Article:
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TEL AVIV (Reuters) - Bank of Israel Governor Karnit Flug said on Sunday that an expansion of U.S. spending once Donald Trump takes office could benefit Israel's economy.
Asked what it means for Israel should President-elect Trump embark on a dramatic fiscal expansion, Flug said: "If the policies that will be followed will imply a stronger recovery of the U.S. economy that's good for Israel.
"As a small, open economy we are very dependent on our major trading partner and the United States is a major trading partner," she added.
The United States is Israel's third-largest trading partner after Europe and Asia.
While the U.S. economy is improving and the Federal Reserve has started to raise interest rates, Europe is still struggling and dealing with very accommodative monetary policies.
"We are in the middle," Flug said at the Globes business conference. "We can't react differently to different parts of the world...When we set our policies, we look not at what other central banks are doing but how it affects the main forces in our economy."
Israel's economy is expected to grow close to 3 percent in 2016 after a 2.5 percent pace in 2015. Economists forecast growth of 3-3.5 percent next year.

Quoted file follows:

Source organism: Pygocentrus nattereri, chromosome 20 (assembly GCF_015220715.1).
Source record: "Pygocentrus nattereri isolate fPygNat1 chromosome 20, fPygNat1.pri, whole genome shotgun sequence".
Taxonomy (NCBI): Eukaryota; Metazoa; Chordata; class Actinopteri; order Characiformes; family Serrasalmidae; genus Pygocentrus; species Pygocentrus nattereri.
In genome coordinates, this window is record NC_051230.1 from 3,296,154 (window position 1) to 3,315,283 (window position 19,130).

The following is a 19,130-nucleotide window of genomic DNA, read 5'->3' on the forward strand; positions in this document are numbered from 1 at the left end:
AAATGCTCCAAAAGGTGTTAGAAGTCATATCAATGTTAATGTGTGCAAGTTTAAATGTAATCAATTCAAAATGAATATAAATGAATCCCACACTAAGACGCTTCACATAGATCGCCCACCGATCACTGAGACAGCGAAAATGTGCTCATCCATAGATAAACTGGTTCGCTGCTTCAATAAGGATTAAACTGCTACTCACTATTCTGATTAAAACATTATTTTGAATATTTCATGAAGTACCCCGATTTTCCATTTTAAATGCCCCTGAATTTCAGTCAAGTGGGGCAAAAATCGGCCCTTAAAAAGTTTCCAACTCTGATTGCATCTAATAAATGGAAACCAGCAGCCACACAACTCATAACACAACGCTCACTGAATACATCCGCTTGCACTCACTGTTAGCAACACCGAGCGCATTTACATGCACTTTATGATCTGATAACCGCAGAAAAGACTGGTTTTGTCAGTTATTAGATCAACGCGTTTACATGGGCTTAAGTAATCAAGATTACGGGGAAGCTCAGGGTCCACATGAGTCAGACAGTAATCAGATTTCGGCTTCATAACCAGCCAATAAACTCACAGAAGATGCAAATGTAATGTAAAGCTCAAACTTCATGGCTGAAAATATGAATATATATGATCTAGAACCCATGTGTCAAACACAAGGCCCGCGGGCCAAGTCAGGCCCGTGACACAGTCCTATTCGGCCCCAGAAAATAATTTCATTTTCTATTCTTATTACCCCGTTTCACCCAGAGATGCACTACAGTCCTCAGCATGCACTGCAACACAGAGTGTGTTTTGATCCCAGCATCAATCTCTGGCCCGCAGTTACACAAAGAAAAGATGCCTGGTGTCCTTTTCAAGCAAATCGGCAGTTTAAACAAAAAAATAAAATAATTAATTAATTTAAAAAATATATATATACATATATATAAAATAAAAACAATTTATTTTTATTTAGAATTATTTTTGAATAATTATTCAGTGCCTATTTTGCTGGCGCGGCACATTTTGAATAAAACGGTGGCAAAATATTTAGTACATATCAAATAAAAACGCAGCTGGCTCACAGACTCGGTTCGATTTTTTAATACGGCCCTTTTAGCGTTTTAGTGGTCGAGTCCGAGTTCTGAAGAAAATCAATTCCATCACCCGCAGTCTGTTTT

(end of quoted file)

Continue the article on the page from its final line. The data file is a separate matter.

Flug said Israel is in a good economic situation, especially taking into account global events, while the labour market is strong.
"We see shortages in certain branches of the economy, wages are moving up so all the indications are that the labour market is approaching full employment," she said.
As a result, Israel's benchmark interest rate will likely not go below a current 0.1 percent, where it has stood for 21 straight months, although Flug declined to say when the central bank might start raising rates.
Flug said she did not want to go to zero or negative interest rates since there are risks in such policies.
"If you can get to right point without going that route, it's better not too. For the Israeli economy, we didn't have to go as far as going to that unconventional path."
The central bank next decides on rates and will update its economic estimates on Dec. 26.
Reporting by Steven Scheer; Editing by Ros Russell